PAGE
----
Your Money Story and Your Choices
How Does Your Relationship with Money Impact Your Financial Decisions?
There is a lot of emotion tied up in our relationship with money. To save it or spend it. To stash it where it is “safe” or invest it and hope to watch it grow. Humans are complicated and our relationship to our finances is no different.[i] Taking the time to consider why we do what we do and what particular emotions may be triggering our behavior, in relation to money, can help us make more informed, deliberate decisions about our finances.
The Excitement of Spending
One emotion that can be both a good or bad money motivator is excitement. There is a real rush when one encounters a windfall or starts seeing some expendable income. And for some, spending that money on a coveted, much-desired item is satisfying. For others, the excitement comes from watching the small seed investment planted grow and mature. And for others there comes the excitement of knowing there is money stashed away safe and secure. There is an excitement in having enough money to choose where to put it. But when that excitement leads you to make unsound or risky choices, better to take a step back and gain some perspective, before you do something that could hurt your long-term finances and goals.
The Fear of Losing
Often, we make choices because we have to. You may not want to save and save, but you know there are big expenses on the horizon. And you fear not being prepared or having enough down the line. Fear is another big motivator right behind excitement. A person who is making decisions because of fear may not be making the best choices for their current or future situation. A fear choice is one that feels desperate, out of options, paralyzed. Being too afraid to live, to spend, to change, to take a risk, may be as dangerous as making a high-risk choice out of excitement. Being too cautious can be as bad as being too cavalier in the end. Having a healthy relationship with potentially negative outcomes: emergency savings and the proper paperwork (wills, power of attorney, insurances) is good. Neglecting to live your life, have experiences, or live a little for fear of financial ruin may be taking cautious apprehension too far and into the realm of fear.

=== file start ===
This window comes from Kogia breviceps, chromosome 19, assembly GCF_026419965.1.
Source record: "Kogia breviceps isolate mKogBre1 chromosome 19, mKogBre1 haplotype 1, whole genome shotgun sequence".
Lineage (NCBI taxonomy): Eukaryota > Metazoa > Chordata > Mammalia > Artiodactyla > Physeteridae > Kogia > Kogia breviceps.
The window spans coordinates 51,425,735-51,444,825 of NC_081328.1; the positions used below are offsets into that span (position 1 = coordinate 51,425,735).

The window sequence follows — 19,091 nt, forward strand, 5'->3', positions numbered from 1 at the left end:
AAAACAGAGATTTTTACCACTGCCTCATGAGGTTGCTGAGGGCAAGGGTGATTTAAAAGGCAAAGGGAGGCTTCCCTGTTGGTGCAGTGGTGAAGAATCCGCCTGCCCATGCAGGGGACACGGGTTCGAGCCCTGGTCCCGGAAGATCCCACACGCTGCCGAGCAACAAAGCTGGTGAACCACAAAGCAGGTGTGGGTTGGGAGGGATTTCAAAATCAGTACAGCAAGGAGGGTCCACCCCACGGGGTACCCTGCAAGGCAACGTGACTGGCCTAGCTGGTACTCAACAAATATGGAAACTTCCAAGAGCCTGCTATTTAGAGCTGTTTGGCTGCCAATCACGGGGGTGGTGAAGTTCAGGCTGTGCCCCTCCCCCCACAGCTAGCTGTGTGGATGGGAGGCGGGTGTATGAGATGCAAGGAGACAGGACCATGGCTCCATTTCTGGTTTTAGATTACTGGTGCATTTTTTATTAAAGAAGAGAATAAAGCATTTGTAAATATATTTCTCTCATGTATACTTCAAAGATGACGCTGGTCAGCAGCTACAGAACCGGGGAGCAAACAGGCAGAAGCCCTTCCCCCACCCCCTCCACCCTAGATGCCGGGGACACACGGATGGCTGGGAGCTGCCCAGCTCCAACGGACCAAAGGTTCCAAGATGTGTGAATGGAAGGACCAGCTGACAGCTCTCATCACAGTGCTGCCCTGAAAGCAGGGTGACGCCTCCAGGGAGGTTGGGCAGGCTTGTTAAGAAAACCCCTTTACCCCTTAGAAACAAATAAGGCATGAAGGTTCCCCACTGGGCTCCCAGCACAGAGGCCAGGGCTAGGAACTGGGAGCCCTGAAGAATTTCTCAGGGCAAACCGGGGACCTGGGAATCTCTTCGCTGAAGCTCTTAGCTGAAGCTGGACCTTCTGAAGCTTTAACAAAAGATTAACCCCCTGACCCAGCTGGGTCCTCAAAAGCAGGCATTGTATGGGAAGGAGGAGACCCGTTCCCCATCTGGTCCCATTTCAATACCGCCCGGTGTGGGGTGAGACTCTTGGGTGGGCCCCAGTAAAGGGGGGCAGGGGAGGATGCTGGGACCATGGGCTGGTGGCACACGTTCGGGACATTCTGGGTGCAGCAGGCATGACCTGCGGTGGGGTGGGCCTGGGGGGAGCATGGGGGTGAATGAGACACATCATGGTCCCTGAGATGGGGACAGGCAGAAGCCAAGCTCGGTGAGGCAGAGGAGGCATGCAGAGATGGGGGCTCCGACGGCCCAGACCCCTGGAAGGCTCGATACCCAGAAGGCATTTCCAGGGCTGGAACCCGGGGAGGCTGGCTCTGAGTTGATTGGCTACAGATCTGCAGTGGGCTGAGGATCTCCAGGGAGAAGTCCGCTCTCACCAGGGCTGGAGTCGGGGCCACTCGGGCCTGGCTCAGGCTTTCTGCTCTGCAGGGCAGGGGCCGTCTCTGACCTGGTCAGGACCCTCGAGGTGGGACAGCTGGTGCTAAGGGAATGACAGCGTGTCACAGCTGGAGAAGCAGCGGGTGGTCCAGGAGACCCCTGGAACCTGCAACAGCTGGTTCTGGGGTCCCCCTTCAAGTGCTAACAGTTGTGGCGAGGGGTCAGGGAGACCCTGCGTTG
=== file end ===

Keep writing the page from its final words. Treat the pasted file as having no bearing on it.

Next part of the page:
How we ride the exciting highs and the fearful lows of money are unique to each investor. Understanding how and why we spend and save the way we do and trying to have a healthy balanced relationship with our finances is really the goal. You don’t want to be a slave to debt or stress about affording your retirement. Money problems can become quite toxic in an environment that cultivates them. For example, money is an oft-cited reason for divorce.[ii] Money is a common factor in suicide and depression.[iii] Ongoing money stress can lead to PTSD symptoms and other cognitive behavioral disorders.[iv]
Our spending and saving behaviors, if careless or reckless, can cause some serious and long-term financial troubles. So, the more we examine our motivations and then create goals, the more prepared we can be. In an ideal world, we can hope for the best (exciting) and plan for the worst (fear) by balancing out our relationship with money, finances, and what drives our financial decision making.
Striving for Balance
Our choices have consequences. And like the story of the grasshopper and the ant, there can be real hardship if we are too free with our spending and willingness to take on debt to fund lifestyle choices. While cautiousness is encouraged, life is not only saving up for rainy days and pinching pennies either. Striving for a healthy relationship with money should be one part of who we are in total. Seeking advice on financial concerns and addressing challenges you are facing proactively rather than reactively is paramount to building and maintaining a long-term financial plan. And while that idea may be common sense for some and wildly unrealistic for others, the first step is taking a look at what motivates your money habits. The next step is finding ways to get your finances under control and moving toward balance.[v]
- What is this month's risk odometer?
- https://www.marriage.com/advice/divorce/10-most-common-reasons-for-divorce/ [iii] https://health.usnews.com/health-news/health-wellness/articles/2015/03/05/financial-worries-linked-to-rising-suicide-rate-among-baby-boomers [iv] https://www.forbes.com/sites/kateashford/2016/04/22/financial-stress/#11f92c6f2753
About the Author
As co-founder and Chief Investment Officer, Mike brings real-time investment management experience to clients. Prior to forming FC Wealth Solutions, he spent 15 years working on Wall Street as a trader and portfolio manager for some of the industry’s most well-known firms. His previous experience at Morgan Stanley, Royal Bank of Canada and Hutchin Hill Capital gave his valuable experience in institutional money management. His focus on continual research helps him identify macro trends and strategic investments for client portfolios. His research has enabled him to develop many of the rule-based investment strategies the firm uses for managing client assets and monitoring the markets.